HM Revenue & Customs (HMRC) recently announced that Inheritance Tax (IHT) receipts were up by £200 million between April to July 2023, making this a record high.
Whilst there were discussions about the six per cent increase being a result of inflation rates, it is never a bad time to start thinking about your estate and tax planning if you anticipate an IHT bill in the future.
Understanding Inheritance Tax
IHT is a form of taxation that is applied to the possessions, property, and money – known as the estate – of somebody who has passed away.
There is usually no tax to pay if the estate is under the nil-rate band threshold of £325,000 or if everything over this allowance is left to the deceased’s spouse or civil partner.
It is worth noting here that the residence nil rate band will also affect the rate of IHT you pay if you qualify for it. Here, your threshold could increase by £175,000 up to £500,000 where your main property is left to a direct descendant. Similar to the standard nil-rate band this can also be passed to your spouse or civil partner, meaning that a couple could leave up to £1 million tax-free.
The standard rate of IHT is usually 40 per cent on the taxable portion of the estate above these thresholds, but this can change if part of the estate is given to charity or other reliefs apply.
There are ways you can organise your estate which will allow you to make the most of tax savings.
Ensuring that your Will is up to date is a simple yet important way of planning your estate. You should generally review this every five to ten years or after a significant change in your life such as a new civil partnership or marriage, a divorce, or having a child.
You could also make use of your lifetime gifting allowances to help with your tax planning. Whilst there are regulations surrounding how much you can give tax-free, this method allows you to make the most of HMRC’s IHT tax benefits.
Examples of lifetime gifting can include money, household and personal goods (such as jewellery, antiques or furniture), property and land, and shares.
A gift can also include the value of money you lose when you sell something to somebody for significantly less than it is worth (such as selling a house to your child for lower than its market value).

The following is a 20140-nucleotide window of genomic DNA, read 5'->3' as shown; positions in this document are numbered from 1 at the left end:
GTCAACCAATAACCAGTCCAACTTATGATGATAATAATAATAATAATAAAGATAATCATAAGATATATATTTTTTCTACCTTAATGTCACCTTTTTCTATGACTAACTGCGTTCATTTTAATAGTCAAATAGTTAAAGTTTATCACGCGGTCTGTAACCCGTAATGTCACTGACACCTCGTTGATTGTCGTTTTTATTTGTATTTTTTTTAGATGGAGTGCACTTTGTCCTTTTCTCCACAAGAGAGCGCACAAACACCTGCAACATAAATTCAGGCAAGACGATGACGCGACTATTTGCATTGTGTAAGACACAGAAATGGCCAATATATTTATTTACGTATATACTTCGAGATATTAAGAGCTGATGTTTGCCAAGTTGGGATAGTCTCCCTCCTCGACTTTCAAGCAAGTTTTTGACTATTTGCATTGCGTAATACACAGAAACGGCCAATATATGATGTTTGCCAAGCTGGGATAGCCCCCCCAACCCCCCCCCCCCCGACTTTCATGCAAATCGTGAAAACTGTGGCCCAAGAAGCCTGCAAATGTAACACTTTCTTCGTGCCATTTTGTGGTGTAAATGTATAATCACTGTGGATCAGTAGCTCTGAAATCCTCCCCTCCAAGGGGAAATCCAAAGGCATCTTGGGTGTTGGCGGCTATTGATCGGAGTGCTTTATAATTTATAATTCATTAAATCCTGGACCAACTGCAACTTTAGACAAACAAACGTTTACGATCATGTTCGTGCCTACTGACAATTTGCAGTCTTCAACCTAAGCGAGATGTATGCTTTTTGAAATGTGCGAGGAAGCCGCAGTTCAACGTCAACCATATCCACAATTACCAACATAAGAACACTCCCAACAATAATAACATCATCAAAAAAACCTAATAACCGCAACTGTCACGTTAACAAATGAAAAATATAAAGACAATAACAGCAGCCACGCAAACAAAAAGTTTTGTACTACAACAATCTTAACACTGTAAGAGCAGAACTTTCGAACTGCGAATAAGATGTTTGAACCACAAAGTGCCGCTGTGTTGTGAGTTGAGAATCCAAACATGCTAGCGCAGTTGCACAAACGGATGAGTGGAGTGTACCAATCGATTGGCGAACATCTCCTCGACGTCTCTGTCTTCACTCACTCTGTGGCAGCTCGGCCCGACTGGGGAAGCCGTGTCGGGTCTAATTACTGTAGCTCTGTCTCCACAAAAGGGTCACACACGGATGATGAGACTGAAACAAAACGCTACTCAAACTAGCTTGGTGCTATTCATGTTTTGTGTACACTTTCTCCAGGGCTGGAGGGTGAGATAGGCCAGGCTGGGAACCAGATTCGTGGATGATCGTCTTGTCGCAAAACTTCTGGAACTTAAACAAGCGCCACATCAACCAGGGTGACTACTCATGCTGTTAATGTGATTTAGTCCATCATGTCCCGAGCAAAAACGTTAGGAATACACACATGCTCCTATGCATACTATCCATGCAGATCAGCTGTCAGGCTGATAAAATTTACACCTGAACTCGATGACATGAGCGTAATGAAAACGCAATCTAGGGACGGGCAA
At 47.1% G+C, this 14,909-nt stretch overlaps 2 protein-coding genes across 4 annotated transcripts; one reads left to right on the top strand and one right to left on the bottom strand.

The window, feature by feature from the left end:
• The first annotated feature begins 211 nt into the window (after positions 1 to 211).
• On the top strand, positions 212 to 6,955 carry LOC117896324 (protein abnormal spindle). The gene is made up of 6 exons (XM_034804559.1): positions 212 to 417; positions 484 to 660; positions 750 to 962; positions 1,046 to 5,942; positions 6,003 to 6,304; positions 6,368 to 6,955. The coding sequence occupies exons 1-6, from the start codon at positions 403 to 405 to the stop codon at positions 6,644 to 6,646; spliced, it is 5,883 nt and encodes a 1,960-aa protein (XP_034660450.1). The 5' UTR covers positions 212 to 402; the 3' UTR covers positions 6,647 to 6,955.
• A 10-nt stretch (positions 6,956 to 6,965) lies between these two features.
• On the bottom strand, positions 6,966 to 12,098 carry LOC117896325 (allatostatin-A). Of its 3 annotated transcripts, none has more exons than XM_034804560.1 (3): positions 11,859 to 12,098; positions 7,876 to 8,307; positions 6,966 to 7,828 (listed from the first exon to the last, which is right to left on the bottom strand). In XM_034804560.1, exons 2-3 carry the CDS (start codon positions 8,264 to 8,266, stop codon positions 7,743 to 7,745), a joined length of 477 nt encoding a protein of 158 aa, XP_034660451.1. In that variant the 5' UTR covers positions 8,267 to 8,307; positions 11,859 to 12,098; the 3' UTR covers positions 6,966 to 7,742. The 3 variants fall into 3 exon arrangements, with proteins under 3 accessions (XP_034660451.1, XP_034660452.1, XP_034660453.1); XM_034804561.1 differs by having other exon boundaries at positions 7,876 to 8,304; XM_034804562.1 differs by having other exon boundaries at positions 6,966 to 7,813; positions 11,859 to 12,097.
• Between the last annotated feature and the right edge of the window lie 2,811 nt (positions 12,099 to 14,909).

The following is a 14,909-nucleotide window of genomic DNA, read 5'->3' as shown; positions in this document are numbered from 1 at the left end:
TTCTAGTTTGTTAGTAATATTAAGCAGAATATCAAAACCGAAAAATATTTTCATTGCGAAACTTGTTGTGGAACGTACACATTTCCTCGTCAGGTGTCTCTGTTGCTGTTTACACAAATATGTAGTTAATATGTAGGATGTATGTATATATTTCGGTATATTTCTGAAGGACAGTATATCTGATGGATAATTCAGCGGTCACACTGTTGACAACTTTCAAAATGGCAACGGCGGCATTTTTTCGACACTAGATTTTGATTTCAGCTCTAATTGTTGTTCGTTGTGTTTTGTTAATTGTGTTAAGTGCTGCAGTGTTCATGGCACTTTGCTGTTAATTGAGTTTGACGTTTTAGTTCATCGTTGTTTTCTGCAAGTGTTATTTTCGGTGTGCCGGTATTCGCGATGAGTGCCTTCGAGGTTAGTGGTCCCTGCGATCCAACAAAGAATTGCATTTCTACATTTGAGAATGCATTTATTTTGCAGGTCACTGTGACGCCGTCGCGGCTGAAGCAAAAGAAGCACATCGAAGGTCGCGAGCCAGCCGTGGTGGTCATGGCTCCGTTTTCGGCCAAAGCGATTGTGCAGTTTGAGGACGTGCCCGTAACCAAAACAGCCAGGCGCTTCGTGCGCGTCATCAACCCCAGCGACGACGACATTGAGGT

Your annual allowance for lifetime gifting is £3,000 (either given to one person or split up amongst multiple people). You can also give small gifts of up to £250 to as many people as you want each year without it being classed as your gifting allowance.
There are separate allowances for gifts for weddings and civil partnerships (£5,000 for your child, £2,250 to a grandchild or great-grandchild, or £1,000 to anybody else), and Birthday and Christmas presents are also exempt from the gift allowance.
It is important to know though that if lifetime gifts are made less than seven years before your death, then they will be added to your estate’s total value.
Some types of trusts also allow you to make use of IHT savings so long as your circumstances qualify. An example of one of these is bare trusts, which are exempt from IHT so long as the transfer was made at least seven years before your death.
Other trusts that may have reduced or be exempt from IHT are interest in possession trusts, trusts for bereaved minors, and trusts for disabled beneficiaries to name a few.
Finally, you could leave a charitable donation in your Will. This value would be taken off your estate’s value before IHT is calculated, meaning that it would lower your tax obligations.
If you would like financial advice about how to organise your estate regarding IHT planning, please do not hesitate to contact us today, and we would be more than happy to help.
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